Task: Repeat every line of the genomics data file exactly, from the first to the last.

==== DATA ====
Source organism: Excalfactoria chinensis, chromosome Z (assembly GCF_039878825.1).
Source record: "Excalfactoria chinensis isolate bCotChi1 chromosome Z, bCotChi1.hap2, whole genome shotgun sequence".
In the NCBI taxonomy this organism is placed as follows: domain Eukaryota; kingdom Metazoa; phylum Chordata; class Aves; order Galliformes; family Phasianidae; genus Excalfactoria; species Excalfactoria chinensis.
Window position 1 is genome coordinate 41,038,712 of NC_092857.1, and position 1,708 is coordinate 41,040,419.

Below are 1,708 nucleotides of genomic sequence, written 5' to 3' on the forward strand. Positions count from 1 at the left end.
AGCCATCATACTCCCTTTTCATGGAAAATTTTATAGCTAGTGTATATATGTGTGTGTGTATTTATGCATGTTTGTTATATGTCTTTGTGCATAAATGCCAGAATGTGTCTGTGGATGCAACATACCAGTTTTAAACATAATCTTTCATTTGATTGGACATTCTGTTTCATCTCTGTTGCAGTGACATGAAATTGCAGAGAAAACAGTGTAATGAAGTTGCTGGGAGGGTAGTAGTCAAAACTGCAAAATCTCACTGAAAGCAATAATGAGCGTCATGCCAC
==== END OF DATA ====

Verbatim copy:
Source organism: Excalfactoria chinensis, chromosome Z (assembly GCF_039878825.1).
Source record: "Excalfactoria chinensis isolate bCotChi1 chromosome Z, bCotChi1.hap2, whole genome shotgun sequence".
In the NCBI taxonomy this organism is placed as follows: domain Eukaryota; kingdom Metazoa; phylum Chordata; class Aves; order Galliformes; family Phasianidae; genus Excalfactoria; species Excalfactoria chinensis.
Window position 1 is genome coordinate 41,038,712 of NC_092857.1, and position 1,708 is coordinate 41,040,419.

Below are 1,708 nucleotides of genomic sequence, written 5' to 3' on the forward strand. Positions count from 1 at the left end.
AGCCATCATACTCCCTTTTCATGGAAAATTTTATAGCTAGTGTATATATGTGTGTGTGTATTTATGCATGTTTGTTATATGTCTTTGTGCATAAATGCCAGAATGTGTCTGTGGATGCAACATACCAGTTTTAAACATAATCTTTCATTTGATTGGACATTCTGTTTCATCTCTGTTGCAGTGACATGAAATTGCAGAGAAAACAGTGTAATGAAGTTGCTGGGAGGGTAGTAGTCAAAACTGCAAAATCTCACTGAAAGCAATAATGAGCGTCATGCCAC